repr()

The built-in function repr() returns the "official" printable representation of an object. It's primarily meant for debugging, so the output should be information-rich and unambiguous.

For example, the default implementation returns the instance's location in memory:

class Thing:
    def __init__(self, a: str, b: int):
        self.a = a
        self.b = b

thing = Thing("dummy", 8)

repr(thing)  # '<__main__.Thing object at 0x7f62db791970>'

Even better, many libraries implement repr() to produce a valid Python expression that would yield an instance with the same attributes if passed to eval(). Here's an example using dataclass:

from dataclasses import dataclass

@dataclass
class BetterThing:
    a: str
    b: int

better_thing = BetterThing("dummy", 8)

repr(better_thing)  # "BetterThing(a='dummy', b=8)"

# A similar instance can be created from the repr!
eval(repr(better_thing))  # BetterThing(a='dummy', b=8)

And if these implementations aren't sufficient, you can always return custom values for repr() by overriding the special method __repr__() with your own implementation:

class SomeThing:
    def __init__(self, a: str, b: int):
        self.a = a
        self.b = b

    def __repr__(self):
        return f"<SomeThing(a="{self.a}", b={self.b})>"

some_thing = SomeThing("dummy", 8)

repr(some_thing)  # '<SomeThing(a="dummy", b=8)>'

It's recommended that these custom implementations either return a valid Python expression or a string within angular brackets, as done in the example above.

str()

On the other hand, str() is the "informal" printable representation of an object. It's used by print() and the logging module, and its primary goal is readability rather than unambiguity.

By default, the implementation calls __repr__():

class Thing:
    def __init__(self, a: str, b: int):
        self.a = a
        self.b = b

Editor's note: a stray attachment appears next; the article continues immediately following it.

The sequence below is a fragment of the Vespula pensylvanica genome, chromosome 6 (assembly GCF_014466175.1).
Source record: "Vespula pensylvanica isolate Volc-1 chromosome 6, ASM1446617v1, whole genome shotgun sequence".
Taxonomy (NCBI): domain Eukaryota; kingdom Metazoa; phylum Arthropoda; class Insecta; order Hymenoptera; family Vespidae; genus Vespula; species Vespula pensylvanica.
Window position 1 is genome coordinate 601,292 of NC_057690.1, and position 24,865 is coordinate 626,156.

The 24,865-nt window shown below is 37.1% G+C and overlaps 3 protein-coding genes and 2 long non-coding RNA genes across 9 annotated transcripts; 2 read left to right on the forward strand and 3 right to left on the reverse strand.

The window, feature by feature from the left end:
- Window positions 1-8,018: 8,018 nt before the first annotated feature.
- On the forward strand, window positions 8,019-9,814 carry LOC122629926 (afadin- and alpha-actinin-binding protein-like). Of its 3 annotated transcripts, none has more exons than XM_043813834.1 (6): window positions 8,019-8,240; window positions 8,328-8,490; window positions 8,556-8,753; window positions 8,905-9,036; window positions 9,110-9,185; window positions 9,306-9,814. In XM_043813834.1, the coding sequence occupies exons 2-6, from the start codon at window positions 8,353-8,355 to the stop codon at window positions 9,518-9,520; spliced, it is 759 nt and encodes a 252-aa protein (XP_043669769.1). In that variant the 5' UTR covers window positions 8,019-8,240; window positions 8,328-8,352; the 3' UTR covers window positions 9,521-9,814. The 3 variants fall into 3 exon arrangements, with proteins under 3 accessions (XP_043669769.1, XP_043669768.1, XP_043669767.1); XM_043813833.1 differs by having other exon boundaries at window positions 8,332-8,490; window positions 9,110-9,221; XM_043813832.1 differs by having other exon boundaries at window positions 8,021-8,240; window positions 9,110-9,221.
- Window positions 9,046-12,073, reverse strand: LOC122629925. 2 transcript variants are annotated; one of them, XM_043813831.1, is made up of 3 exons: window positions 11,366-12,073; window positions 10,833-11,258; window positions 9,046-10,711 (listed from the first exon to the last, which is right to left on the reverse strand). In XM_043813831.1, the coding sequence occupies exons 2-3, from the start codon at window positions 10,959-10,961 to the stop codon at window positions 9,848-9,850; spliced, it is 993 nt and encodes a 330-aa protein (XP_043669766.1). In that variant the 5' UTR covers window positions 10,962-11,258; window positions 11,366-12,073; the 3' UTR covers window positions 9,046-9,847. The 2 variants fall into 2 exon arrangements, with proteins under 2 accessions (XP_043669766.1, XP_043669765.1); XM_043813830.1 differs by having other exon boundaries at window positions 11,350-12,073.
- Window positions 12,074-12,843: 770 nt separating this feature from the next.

thing = Thing("dummy", 8)

str(thing)  # '<__main__.Thing object at 0x7f62db791970>'

And similar to __repr__ for repr(), you can customize str() by implementing your own __str__():

class SomeThing:
    def __init__(self, a: str, b: int):
        self.a = a
        self.b = b

    def __str__(self):
        return f"<SomeThing(self.a)>"

some_thing = SomeThing("dummy", 8)

str(some_thing)  # '<SomeThing(dummy)>'

However, unlike __repr__, there aren't any expectations about the string format that should be returned by __str__.

Do they ever differ?

In practice, repr() and str() rarely differ, and most developers implement __repr__() with the expectation that both repr() and str() will use it. However, sometimes the formal representation of repr() isn't readable and it makes sense to use another representation in those cases. This is common when working with dates or times:

from datetime import datetime

now = datetime(2021, 3, 5, 1, 2, 34, 567890)
repr(now)  # 'datetime.datetime(2021, 3, 5, 1, 2, 34, 567890)'
str(now)   # '2021-03-05 01:02:34.567890'

In this case, repr() outputs a valid Python expression while str() outputs a human-readable string.

Personally, I find it somewhat silly to have a distinction between the two. Many people don't recognize the difference, so they're rarely implemented differently. And since I typically use logging for debugging later, it seems strange to me that the logging module uses str() instead of repr(). Plus, doesn't the distinction just make it harder to follow one of the Zen of Python maxims (There should be one – and preferably only one – obvious way to do it.)?

Personal opinions aside, knowing the difference between repr() and str() can help you keep your code simple and readable.

Trivia Night | George Fox University | Newberg, Oregon

It's a fun bit of Python trivia too!